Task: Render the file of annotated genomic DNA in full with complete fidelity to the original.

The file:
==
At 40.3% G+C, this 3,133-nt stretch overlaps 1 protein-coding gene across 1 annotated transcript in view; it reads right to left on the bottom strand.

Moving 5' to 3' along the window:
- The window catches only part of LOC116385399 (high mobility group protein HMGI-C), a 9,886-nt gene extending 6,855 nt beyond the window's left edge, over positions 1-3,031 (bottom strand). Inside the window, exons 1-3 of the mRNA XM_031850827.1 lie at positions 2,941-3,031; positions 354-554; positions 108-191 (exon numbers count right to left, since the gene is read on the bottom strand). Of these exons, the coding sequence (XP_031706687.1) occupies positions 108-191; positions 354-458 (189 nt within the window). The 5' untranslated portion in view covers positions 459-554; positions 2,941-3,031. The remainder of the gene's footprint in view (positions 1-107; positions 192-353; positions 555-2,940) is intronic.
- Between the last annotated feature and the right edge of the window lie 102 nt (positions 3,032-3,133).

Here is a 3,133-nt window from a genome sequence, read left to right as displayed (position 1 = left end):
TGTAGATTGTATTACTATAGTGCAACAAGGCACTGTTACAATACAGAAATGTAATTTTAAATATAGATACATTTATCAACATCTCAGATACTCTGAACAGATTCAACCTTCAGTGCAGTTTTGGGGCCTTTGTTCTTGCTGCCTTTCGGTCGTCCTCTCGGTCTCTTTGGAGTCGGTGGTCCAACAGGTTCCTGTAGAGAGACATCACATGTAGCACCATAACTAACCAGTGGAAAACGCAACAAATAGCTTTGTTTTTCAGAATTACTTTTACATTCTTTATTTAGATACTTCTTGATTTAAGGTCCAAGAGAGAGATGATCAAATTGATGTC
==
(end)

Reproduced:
At 40.3% G+C, this 3,133-nt stretch overlaps 1 protein-coding gene across 1 annotated transcript in view; it reads right to left on the bottom strand.

Moving 5' to 3' along the window:
- The window catches only part of LOC116385399 (high mobility group protein HMGI-C), a 9,886-nt gene extending 6,855 nt beyond the window's left edge, over positions 1-3,031 (bottom strand). Inside the window, exons 1-3 of the mRNA XM_031850827.1 lie at positions 2,941-3,031; positions 354-554; positions 108-191 (exon numbers count right to left, since the gene is read on the bottom strand). Of these exons, the coding sequence (XP_031706687.1) occupies positions 108-191; positions 354-458 (189 nt within the window). The 5' untranslated portion in view covers positions 459-554; positions 2,941-3,031. The remainder of the gene's footprint in view (positions 1-107; positions 192-353; positions 555-2,940) is intronic.
- Between the last annotated feature and the right edge of the window lie 102 nt (positions 3,032-3,133).

Here is a 3,133-nt window from a genome sequence, read left to right as displayed (position 1 = left end):
TGTAGATTGTATTACTATAGTGCAACAAGGCACTGTTACAATACAGAAATGTAATTTTAAATATAGATACATTTATCAACATCTCAGATACTCTGAACAGATTCAACCTTCAGTGCAGTTTTGGGGCCTTTGTTCTTGCTGCCTTTCGGTCGTCCTCTCGGTCTCTTTGGAGTCGGTGGTCCAACAGGTTCCTGTAGAGAGACATCACATGTAGCACCATAACTAACCAGTGGAAAACGCAACAAATAGCTTTGTTTTTCAGAATTACTTTTACATTCTTTATTTAGATACTTCTTGATTTAAGGTCCAAGAGAGAGATGATCAAATTGATGTC